Long nights, long days: what happens when the legislature pulls an all nighter.

Position:Government Relations - Detroit Regional Chamber Government Relations team - Sarah Hubbard - Interview
 
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During the budget crisis of 2007, The legislature chose to hold marathon session episodes several times. The Chamber's Government Relations team was constantly in attendance or monitoring session throughout the budget and tax negotiations.

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Following is a Q & A with Sarah Hubbard, vice president of Government Relations, about her team's activities during the budget negotiations.

Why does the legislature sometimes hold session all night long?

The legislature responds to deadlines--both real and artificial--by compressing many important decisions into short periods of intense discussion and debate. Often these deadlines are triggered by expiration of existing laws or by the need to pass a budget prior to the beginning of a fiscal year. Other times the deadlines are triggered by commitments made by legislators prior to holidays or long vacations. The sheer volume of bills requiring action before these deadlines, coupled with inability to find quick compromise, sometimes leads to very late nights.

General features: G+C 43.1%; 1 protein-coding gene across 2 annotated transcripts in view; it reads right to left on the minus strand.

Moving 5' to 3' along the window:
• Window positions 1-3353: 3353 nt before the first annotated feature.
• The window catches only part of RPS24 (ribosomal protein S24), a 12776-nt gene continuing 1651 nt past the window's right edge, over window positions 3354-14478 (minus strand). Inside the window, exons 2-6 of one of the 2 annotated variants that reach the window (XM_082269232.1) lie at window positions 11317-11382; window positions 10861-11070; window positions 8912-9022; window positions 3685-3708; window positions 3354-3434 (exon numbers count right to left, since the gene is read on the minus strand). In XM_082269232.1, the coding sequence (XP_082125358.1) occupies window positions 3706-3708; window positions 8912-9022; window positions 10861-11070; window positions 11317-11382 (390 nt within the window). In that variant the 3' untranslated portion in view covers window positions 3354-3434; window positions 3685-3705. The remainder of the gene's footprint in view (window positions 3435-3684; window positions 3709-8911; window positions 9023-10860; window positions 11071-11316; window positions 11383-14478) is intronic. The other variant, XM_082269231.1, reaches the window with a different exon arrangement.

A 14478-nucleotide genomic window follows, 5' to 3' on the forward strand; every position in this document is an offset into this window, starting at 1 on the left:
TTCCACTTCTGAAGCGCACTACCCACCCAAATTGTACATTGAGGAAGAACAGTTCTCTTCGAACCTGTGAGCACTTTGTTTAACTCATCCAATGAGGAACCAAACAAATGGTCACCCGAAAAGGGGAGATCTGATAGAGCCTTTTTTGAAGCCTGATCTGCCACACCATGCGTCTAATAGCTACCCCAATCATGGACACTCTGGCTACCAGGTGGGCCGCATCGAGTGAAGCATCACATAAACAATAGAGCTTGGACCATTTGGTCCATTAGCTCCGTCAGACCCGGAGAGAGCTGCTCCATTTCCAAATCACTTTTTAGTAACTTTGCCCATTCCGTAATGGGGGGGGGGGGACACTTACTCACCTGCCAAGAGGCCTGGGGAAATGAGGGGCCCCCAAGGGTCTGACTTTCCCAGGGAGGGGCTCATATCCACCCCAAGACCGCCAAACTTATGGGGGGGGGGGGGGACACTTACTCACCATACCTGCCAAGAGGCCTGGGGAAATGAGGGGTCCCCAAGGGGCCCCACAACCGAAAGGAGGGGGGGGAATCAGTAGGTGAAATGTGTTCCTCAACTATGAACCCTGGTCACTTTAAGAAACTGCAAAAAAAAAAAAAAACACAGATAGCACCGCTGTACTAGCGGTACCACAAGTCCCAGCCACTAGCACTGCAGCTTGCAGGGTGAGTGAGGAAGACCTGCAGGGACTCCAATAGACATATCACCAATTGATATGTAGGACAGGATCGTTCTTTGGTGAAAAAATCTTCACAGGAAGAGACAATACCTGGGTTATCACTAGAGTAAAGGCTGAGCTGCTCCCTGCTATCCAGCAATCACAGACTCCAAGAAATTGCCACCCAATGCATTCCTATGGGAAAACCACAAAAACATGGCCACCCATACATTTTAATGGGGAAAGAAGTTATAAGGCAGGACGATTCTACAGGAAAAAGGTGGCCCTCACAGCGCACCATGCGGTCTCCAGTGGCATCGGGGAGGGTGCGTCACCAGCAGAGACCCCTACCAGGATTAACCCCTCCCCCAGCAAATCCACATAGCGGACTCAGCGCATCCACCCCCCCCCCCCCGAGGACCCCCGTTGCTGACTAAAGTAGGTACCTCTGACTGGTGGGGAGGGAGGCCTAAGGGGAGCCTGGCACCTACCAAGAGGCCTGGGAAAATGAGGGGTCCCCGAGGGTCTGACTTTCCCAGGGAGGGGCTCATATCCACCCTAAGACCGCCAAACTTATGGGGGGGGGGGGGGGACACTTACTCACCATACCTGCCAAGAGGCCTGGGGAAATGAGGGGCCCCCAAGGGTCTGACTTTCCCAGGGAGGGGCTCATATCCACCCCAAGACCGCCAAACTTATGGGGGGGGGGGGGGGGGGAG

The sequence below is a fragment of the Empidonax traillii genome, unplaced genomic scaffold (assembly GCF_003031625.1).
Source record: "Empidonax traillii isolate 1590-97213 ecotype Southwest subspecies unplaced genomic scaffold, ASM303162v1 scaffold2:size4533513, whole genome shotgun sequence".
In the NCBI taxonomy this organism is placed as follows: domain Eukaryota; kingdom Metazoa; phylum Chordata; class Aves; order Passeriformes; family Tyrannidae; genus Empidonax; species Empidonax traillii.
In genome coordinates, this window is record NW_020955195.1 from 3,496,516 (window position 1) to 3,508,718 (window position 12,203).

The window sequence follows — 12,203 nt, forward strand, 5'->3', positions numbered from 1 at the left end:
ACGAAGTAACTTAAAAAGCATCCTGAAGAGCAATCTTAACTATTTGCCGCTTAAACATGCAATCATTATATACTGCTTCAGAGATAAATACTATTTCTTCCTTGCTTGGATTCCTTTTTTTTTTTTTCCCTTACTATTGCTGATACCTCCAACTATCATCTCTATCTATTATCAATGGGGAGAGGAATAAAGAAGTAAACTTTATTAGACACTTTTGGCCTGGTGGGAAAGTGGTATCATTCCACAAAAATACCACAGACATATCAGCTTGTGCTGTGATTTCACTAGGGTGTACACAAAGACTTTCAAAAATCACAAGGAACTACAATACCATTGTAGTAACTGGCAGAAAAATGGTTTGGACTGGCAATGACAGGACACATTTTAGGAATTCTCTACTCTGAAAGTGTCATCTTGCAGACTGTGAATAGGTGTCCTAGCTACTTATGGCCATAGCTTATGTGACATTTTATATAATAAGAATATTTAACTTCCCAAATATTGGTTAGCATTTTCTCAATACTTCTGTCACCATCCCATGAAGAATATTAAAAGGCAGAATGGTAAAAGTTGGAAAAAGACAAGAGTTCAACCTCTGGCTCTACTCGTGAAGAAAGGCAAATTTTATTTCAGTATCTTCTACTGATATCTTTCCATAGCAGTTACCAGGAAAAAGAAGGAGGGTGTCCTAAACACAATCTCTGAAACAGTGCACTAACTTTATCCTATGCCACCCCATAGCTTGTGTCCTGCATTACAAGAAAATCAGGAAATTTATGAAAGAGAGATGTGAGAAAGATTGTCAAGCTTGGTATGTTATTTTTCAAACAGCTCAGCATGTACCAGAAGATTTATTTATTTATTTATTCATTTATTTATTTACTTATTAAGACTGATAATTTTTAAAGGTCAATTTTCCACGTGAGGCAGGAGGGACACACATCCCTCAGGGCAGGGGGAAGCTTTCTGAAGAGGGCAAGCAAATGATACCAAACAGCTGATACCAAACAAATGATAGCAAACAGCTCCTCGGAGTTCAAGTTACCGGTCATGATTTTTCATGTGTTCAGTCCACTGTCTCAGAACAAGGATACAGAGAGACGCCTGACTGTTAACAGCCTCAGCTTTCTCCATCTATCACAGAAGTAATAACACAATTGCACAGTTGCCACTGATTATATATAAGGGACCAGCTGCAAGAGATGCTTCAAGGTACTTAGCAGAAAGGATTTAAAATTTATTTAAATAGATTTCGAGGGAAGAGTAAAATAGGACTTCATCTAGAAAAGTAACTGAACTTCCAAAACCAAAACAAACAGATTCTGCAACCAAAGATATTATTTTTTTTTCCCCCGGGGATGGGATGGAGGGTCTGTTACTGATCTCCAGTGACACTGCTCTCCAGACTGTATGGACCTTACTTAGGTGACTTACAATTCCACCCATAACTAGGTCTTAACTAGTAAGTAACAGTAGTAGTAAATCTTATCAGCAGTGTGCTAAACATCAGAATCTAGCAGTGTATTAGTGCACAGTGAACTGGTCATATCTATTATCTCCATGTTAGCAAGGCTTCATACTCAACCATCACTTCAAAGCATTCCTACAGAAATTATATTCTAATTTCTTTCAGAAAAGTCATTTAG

Why can't they get their work done during the day?

A typical session day includes two to five hours of committee meetings and one to three hours of legislative session. Human nature affects legislators similar to others -they frequently address the easiest decisions first and delay action on the more difficult issues that require significant compromise. So those typical legislative days described above are mostly filled with "easy" issues that are passed unanimously with little debate. The most difficult decisions are then forced into those late night sessions.

What do you do when they're in session for so many hours in a row?

At the Chamber, we know that these late night sessions often result in bad anti-business decision making. Therefore, we...

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